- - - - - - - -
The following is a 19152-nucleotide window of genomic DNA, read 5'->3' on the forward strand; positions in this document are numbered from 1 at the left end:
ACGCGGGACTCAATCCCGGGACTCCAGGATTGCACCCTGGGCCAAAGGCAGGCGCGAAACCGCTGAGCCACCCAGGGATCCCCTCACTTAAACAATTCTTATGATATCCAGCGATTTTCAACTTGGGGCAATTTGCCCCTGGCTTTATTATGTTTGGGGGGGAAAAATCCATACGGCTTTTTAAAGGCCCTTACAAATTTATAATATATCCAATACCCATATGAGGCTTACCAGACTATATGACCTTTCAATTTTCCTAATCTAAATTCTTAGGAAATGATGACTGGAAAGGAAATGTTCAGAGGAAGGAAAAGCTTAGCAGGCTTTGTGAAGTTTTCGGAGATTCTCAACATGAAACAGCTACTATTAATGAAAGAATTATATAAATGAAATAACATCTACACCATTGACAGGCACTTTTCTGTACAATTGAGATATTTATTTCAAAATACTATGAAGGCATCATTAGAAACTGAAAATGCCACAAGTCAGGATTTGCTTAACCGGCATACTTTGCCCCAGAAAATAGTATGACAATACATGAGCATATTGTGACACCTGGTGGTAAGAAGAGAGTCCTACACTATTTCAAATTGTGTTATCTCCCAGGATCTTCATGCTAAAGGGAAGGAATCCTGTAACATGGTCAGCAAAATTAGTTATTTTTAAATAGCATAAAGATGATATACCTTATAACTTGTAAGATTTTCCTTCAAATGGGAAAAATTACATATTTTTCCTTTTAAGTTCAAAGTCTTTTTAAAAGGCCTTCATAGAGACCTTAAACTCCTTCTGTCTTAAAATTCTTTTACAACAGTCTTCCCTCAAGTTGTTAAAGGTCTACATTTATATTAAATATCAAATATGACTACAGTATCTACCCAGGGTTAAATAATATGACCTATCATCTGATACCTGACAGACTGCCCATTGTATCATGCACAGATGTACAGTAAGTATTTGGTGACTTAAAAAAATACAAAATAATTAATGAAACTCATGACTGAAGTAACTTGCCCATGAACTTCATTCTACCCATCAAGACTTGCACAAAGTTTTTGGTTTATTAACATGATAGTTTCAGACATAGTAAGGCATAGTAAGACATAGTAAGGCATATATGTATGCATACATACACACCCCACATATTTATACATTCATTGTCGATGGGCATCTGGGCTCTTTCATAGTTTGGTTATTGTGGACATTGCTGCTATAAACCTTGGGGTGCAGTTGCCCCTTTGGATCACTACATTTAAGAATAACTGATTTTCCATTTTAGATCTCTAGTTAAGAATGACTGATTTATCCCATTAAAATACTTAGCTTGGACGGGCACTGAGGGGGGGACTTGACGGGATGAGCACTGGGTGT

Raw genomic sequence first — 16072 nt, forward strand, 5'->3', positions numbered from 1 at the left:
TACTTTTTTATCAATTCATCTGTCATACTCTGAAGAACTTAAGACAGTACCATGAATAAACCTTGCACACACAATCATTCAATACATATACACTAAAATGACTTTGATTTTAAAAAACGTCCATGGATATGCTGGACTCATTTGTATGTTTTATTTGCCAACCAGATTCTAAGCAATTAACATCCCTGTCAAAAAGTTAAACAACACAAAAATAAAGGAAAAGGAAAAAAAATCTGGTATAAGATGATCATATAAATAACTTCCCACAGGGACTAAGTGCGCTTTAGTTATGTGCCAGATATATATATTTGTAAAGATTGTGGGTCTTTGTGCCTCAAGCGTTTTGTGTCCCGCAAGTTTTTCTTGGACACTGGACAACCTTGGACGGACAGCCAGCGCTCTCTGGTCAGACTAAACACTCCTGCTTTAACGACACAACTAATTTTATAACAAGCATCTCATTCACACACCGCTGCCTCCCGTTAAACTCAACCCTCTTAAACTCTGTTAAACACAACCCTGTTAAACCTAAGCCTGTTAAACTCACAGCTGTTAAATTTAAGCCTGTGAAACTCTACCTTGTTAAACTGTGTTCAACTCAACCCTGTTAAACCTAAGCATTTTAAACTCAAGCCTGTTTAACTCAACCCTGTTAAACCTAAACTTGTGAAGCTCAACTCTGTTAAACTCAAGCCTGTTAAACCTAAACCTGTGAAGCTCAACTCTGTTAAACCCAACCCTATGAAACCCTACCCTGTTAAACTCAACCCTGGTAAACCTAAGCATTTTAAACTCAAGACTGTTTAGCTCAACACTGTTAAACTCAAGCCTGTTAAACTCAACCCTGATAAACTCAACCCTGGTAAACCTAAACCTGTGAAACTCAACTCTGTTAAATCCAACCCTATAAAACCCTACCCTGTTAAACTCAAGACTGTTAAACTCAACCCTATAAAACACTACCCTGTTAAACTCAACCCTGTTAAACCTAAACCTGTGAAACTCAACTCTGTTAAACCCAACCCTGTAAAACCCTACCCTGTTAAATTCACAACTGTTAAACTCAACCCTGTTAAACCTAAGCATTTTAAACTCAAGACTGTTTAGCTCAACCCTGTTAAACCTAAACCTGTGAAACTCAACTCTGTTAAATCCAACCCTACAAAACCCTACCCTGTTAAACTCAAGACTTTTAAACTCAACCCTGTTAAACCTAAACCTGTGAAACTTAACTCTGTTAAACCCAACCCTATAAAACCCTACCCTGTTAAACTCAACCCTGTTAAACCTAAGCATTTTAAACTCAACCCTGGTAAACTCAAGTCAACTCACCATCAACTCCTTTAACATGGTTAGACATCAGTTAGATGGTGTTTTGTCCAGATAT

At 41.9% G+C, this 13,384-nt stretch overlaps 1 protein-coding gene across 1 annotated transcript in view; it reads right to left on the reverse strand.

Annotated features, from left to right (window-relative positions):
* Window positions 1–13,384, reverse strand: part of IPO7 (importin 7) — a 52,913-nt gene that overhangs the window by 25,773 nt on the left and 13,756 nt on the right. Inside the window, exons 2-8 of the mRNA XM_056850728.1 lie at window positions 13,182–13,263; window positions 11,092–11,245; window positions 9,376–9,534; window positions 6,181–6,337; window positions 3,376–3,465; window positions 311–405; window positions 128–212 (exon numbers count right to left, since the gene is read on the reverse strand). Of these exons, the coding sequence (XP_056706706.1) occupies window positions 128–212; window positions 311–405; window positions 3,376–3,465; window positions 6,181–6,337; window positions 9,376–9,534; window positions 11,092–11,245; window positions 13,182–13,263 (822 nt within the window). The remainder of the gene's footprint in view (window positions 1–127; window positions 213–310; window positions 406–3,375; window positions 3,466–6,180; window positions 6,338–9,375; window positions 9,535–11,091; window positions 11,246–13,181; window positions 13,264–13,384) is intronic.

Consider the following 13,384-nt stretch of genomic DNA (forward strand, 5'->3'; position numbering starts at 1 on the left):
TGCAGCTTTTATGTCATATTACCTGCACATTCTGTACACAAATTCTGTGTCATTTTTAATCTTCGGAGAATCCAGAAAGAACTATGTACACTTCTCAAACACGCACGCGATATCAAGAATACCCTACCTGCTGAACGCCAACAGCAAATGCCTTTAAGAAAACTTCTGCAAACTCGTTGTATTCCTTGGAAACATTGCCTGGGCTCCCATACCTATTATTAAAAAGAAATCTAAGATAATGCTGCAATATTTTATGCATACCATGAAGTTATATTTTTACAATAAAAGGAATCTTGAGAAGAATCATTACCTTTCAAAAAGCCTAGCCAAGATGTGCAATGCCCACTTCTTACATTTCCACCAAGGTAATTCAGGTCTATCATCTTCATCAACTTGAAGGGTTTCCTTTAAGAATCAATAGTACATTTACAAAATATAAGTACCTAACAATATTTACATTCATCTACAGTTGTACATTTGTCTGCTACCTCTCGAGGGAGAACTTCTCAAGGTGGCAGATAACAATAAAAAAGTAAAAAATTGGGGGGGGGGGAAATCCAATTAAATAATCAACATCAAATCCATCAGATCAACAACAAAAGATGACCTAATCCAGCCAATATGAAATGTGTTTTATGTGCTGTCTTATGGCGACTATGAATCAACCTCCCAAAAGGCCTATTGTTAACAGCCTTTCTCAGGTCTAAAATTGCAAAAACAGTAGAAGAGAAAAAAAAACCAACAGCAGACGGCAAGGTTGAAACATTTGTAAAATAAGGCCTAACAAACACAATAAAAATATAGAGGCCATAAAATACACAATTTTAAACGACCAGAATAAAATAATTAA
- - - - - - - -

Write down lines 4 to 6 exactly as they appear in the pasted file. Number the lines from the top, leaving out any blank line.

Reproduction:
TACTTTTTTATCAATTCATCTGTCATACTCTGAAGAACTTAAGACAGTACCATGAATAAACCTTGCACACACAATCATTCAATACATATACACTAAAATGACTTTGATTTTAAAAAACGTCCATGGATATGCTGGACTCATTTGTATGTTTTATTTGCCAACCAGATTCTAAGCAATTAACATCCCTGTCAAAAAGTTAAACAACACAAAAATAAAGGAAAAGGAAAAAAAATCTGGTATAAGATGATCATATAAATAACTTCCCACAGGGACTAAGTGCGCTTTAGTTATGTGCCAGATATATATATTTGTAAAGATTGTGGGTCTTTGTGCCTCAAGCGTTTTGTGTCCCGCAAGTTTTTCTTGGACACTGGACAACCTTGGACGGACAGCCAGCGCTCTCTGGTCAGACTAAACACTCCTGCTTTAACGACACAACTAATTTTATAACAAGCATCTCATTCACACACCGCTGCCTCCCGTTAAACTCAACCCTCTTAAACTCTGTTAAACACAACCCTGTTAAACCTAAGCCTGTTAAACTCACAGCTGTTAAATTTAAGCCTGTGAAACTCTACCTTGTTAAACTGTGTTCAACTCAACCCTGTTAAACCTAAGCATTTTAAACTCAAGCCTGTTTAACTCAACCCTGTTAAACCTAAACTTGTGAAGCTCAACTCTGTTAAACTCAAGCCTGTTAAACCTAAACCTGTGAAGCTCAACTCTGTTAAACCCAACCCTATGAAACCCTACCCTGTTAAACTCAACCCTGGTAAACCTAAGCATTTTAAACTCAAGACTGTTTAGCTCAACACTGTTAAACTCAAGCCTGTTAAACTCAACCCTGATAAACTCAACCCTGGTAAACCTAAACCTGTGAAACTCAACTCTGTTAAATCCAACCCTATAAAACCCTACCCTGTTAAACTCAAGACTGTTAAACTCAACCCTATAAAACACTACCCTGTTAAACTCAACCCTGTTAAACCTAAACCTGTGAAACTCAACTCTGTTAAACCCAACCCTGTAAAACCCTACCCTGTTAAATTCACAACTGTTAAACTCAACCCTGTTAAACCTAAGCATTTTAAACTCAAGACTGTTTAGCTCAACCCTGTTAAACCTAAACCTGTGAAACTCAACTCTGTTAAATCCAACCCTACAAAACCCTACCCTGTTAAACTCAAGACTTTTAAACTCAACCCTGTTAAACCTAAACCTGTGAAACTTAACTCTGTTAAACCCAACCCTATAAAACCCTACCCTGTTAAACTCAACCCTGTTAAACCTAAGCATTTTAAACTCAACCCTGGTAAACTCAAGTCAACTCACCATCAACTCCTTTAACATGGTTAGACATCAGTTAGATGGTGTTTTGTCCAGATAT

At 41.9% G+C, this 13,384-nt stretch overlaps 1 protein-coding gene across 1 annotated transcript in view; it reads right to left on the reverse strand.

Annotated features, from left to right (window-relative positions):